NEW YORK — Reporters traveling with Hillary Clinton got a taste of the Egyptian security state on Monday — and they didn't much care for it.
The Democratic presidential candidate was meeting Monday evening in New York City with Egypt's increasingly authoritarian president, Abdel Fattah al-Sisi.
According to the press pool report, upon reaching the hotel, the journalists were ordered to leave their bags, phones and computers with campaign staff "outside of the zone that had been deemed secure."
"Reporters had to argue with Egyptian security to even carry recorders on their person," the pool report states. "There were also repeated arguments between Clinton campaign staff and the Egyptian security officials about how many reporters could enter the meeting despite having already reached an agreement with the country’s protocol officer prior to our arrival."
Campaign staffers, as well as a Secret Service agent, were with the reporters the entire time. At one point, the journalists got stuck on an elevator with former Undersecretary of State Wendy Sherman, who now advises the Clinton campaign — "We all got cozy," the pool report states.
Regardless of who they were with, the reporters went through multiple security sweeps and, at one point, ordered to wait behind a divider.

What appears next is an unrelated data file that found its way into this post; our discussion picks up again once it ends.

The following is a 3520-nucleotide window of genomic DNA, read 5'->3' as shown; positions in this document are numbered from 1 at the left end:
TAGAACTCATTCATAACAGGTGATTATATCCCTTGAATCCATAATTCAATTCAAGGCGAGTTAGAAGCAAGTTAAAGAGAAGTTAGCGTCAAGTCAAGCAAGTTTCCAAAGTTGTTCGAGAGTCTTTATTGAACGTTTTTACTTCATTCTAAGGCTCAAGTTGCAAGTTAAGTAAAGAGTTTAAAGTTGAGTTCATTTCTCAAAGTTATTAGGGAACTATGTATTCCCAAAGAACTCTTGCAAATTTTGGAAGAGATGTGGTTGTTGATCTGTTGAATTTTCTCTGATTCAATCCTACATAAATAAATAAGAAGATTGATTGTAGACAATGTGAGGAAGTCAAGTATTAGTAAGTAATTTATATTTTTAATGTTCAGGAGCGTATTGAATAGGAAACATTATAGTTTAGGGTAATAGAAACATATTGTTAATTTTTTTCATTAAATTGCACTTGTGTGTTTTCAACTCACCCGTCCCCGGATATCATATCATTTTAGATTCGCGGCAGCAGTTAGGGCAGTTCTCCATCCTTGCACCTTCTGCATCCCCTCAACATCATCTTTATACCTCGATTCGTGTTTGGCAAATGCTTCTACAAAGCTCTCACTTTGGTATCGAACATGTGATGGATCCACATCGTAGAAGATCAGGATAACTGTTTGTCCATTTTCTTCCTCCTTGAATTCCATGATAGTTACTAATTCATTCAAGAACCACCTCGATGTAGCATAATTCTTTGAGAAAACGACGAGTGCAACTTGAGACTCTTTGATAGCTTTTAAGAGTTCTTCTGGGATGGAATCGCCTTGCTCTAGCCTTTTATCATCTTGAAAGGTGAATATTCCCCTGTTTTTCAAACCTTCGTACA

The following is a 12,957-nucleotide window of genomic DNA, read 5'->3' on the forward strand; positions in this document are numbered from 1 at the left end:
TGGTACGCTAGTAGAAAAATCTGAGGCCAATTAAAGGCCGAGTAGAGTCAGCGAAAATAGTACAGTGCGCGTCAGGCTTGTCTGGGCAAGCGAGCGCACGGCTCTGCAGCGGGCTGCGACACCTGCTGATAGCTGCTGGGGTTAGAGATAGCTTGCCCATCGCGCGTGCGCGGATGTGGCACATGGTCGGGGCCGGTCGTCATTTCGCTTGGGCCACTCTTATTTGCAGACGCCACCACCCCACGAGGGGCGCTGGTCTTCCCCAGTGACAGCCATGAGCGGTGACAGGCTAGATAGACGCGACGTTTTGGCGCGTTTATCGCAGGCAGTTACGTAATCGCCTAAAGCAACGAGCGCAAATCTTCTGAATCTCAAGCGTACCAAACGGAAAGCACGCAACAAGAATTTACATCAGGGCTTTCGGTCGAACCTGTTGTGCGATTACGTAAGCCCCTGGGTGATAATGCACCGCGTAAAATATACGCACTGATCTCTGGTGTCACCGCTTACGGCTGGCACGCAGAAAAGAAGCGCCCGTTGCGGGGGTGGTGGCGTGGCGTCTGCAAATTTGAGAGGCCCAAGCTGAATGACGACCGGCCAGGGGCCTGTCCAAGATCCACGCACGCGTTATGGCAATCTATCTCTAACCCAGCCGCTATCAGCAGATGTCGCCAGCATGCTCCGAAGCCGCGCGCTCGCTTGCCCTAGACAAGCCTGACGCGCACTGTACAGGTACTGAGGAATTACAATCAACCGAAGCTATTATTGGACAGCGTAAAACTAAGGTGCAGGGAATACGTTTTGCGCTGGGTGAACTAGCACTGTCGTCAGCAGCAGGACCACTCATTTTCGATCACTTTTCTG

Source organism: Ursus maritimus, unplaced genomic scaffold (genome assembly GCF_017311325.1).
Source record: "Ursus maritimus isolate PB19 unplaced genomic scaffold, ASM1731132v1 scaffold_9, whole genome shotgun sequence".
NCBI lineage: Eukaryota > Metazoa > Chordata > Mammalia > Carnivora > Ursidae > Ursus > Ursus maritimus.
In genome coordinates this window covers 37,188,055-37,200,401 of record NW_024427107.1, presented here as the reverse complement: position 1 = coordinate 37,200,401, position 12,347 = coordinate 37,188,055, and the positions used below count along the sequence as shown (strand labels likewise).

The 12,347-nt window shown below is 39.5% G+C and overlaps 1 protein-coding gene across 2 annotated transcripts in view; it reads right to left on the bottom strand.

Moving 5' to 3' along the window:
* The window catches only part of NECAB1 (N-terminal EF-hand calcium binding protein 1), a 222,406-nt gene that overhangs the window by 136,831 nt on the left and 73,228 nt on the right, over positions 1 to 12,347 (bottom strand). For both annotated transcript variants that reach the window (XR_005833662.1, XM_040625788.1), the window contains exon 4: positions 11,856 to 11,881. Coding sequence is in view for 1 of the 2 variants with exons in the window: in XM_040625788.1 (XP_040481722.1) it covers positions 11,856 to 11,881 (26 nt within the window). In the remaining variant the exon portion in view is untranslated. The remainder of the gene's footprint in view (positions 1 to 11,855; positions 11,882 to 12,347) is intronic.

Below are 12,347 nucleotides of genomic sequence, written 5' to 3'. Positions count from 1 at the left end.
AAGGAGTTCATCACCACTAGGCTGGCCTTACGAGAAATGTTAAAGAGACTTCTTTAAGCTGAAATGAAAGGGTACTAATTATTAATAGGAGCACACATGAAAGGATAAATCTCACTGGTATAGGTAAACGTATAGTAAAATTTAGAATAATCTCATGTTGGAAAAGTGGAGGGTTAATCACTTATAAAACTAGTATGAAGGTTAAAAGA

"Because of our positioning, we were unable to see HRC when she arrived, as previously noted, and without our phones we couldn’t keep track of time," the pool report notes.
Sisi, a former general, took power in Egypt in 2013 after massive popular protests forced out the elected government of Muslim Brotherhood leader Mohamed Morsi. During his session with Clinton, which lasted more than an hour, Sisi at one point said he wished to talk “about the path that we are taking in order to build up a new civil society, a new modern country that upholds the rule of law, that respects human rights and liberties.
But Sisi is increasingly viewed as a serial human rights violator. Clinton's decision to meet with him signifies the importance the U.S. places on its alliance with Egypt, a relatively stable country in an chaotic Middle East. But she's already drawn criticism from both liberals and conservatives for sitting down with Sisi.